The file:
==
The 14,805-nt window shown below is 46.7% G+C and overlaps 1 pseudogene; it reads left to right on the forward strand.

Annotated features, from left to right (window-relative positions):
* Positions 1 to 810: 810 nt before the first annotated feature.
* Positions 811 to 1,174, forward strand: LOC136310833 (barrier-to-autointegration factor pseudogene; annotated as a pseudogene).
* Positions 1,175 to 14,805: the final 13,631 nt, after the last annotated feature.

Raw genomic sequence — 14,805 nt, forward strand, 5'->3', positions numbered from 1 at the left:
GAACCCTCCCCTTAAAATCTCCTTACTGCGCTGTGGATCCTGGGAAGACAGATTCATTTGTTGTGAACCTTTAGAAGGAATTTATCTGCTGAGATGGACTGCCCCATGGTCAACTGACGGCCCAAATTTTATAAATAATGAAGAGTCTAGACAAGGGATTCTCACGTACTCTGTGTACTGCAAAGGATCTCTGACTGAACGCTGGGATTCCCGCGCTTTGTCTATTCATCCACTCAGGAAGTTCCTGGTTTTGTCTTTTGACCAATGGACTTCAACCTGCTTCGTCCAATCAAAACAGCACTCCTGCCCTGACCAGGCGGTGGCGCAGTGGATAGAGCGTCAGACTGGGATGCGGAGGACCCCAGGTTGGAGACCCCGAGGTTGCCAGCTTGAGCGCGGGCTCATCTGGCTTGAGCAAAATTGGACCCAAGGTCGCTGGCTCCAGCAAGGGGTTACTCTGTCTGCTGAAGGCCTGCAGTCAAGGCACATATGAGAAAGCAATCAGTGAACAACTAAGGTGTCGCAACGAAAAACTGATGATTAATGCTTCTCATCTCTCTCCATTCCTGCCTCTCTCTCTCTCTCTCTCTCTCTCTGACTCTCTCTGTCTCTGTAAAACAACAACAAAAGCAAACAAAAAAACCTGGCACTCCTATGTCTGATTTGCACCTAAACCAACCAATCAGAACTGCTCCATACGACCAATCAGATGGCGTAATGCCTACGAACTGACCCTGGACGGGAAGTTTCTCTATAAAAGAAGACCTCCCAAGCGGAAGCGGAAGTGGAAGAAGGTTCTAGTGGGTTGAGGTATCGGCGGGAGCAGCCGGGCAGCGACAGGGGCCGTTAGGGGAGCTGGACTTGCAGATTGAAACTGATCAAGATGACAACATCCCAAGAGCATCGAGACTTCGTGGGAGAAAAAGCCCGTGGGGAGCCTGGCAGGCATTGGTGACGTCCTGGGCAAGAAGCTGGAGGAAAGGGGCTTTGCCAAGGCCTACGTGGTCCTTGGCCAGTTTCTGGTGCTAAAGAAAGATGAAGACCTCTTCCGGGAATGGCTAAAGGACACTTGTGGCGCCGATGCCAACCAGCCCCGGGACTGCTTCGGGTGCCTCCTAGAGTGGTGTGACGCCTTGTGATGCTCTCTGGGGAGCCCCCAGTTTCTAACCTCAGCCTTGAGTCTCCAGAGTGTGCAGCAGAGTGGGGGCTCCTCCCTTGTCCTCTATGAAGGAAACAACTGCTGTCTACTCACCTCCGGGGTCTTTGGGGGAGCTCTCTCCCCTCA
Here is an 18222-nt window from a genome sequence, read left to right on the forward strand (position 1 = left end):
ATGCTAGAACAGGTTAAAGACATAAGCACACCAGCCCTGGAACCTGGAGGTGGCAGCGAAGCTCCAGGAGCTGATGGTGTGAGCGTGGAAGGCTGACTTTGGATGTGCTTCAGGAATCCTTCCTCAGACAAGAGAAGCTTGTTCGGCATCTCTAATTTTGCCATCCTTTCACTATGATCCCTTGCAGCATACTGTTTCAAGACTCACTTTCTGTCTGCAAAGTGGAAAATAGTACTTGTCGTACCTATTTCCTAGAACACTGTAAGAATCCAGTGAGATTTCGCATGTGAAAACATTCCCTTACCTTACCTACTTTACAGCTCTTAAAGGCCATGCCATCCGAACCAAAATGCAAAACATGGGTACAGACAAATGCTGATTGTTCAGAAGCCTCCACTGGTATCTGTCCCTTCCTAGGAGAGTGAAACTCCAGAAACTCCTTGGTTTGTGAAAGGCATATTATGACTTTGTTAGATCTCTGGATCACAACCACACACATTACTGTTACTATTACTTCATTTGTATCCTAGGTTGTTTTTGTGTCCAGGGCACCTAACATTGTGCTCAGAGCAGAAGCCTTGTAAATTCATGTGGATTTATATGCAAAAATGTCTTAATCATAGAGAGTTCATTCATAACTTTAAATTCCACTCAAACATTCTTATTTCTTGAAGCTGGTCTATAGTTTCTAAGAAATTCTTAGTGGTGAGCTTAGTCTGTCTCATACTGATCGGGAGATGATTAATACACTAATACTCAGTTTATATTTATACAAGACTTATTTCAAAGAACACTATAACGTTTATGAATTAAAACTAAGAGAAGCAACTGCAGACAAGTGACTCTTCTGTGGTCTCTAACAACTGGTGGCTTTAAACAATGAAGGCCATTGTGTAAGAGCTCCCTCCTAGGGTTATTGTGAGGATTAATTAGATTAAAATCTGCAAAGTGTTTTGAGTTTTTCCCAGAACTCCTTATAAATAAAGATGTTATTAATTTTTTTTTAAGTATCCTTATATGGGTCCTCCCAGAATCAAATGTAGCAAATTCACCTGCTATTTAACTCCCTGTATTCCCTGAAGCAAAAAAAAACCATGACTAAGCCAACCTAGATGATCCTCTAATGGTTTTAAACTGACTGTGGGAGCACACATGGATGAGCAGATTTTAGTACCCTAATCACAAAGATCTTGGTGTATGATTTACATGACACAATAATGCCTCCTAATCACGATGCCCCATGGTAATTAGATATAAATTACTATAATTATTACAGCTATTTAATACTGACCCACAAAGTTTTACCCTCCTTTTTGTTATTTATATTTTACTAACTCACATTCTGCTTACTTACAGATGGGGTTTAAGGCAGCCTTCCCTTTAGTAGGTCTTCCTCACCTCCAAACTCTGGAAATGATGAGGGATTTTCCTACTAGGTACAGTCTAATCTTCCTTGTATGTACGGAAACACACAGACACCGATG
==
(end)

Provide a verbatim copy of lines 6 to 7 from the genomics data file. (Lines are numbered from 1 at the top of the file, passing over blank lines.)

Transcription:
Raw genomic sequence — 14,805 nt, forward strand, 5'->3', positions numbered from 1 at the left:
GAACCCTCCCCTTAAAATCTCCTTACTGCGCTGTGGATCCTGGGAAGACAGATTCATTTGTTGTGAACCTTTAGAAGGAATTTATCTGCTGAGATGGACTGCCCCATGGTCAACTGACGGCCCAAATTTTATAAATAATGAAGAGTCTAGACAAGGGATTCTCACGTACTCTGTGTACTGCAAAGGATCTCTGACTGAACGCTGGGATTCCCGCGCTTTGTCTATTCATCCACTCAGGAAGTTCCTGGTTTTGTCTTTTGACCAATGGACTTCAACCTGCTTCGTCCAATCAAAACAGCACTCCTGCCCTGACCAGGCGGTGGCGCAGTGGATAGAGCGTCAGACTGGGATGCGGAGGACCCCAGGTTGGAGACCCCGAGGTTGCCAGCTTGAGCGCGGGCTCATCTGGCTTGAGCAAAATTGGACCCAAGGTCGCTGGCTCCAGCAAGGGGTTACTCTGTCTGCTGAAGGCCTGCAGTCAAGGCACATATGAGAAAGCAATCAGTGAACAACTAAGGTGTCGCAACGAAAAACTGATGATTAATGCTTCTCATCTCTCTCCATTCCTGCCTCTCTCTCTCTCTCTCTCTCTCTCTGACTCTCTCTGTCTCTGTAAAACAACAACAAAAGCAAACAAAAAAACCTGGCACTCCTATGTCTGATTTGCACCTAAACCAACCAATCAGAACTGCTCCATACGACCAATCAGATGGCGTAATGCCTACGAACTGACCCTGGACGGGAAGTTTCTCTATAAAAGAAGACCTCCCAAGCGGAAGCGGAAGTGGAAGAAGGTTCTAGTGGGTTGAGGTATCGGCGGGAGCAGCCGGGCAGCGACAGGGGCCGTTAGGGGAGCTGGACTTGCAGATTGAAACTGATCAAGATGACAACATCCCAAGAGCATCGAGACTTCGTGGGAGAAAAAGCCCGTGGGGAGCCTGGCAGGCATTGGTGACGTCCTGGGCAAGAAGCTGGAGGAAAGGGGCTTTGCCAAGGCCTACGTGGTCCTTGGCCAGTTTCTGGTGCTAAAGAAAGATGAAGACCTCTTCCGGGAATGGCTAAAGGACACTTGTGGCGCCGATGCCAACCAGCCCCGGGACTGCTTCGGGTGCCTCCTAGAGTGGTGTGACGCCTTGTGATGCTCTCTGGGGAGCCCCCAGTTTCTAACCTCAGCCTTGAGTCTCCAGAGTGTGCAGCAGAGTGGGGGCTCCTCCCTTGTCCTCTATGAAGGAAACAACTGCTGTCTACTCACCTCCGGGGTCTTTGGGGGAGCTCTCTCCCCTCA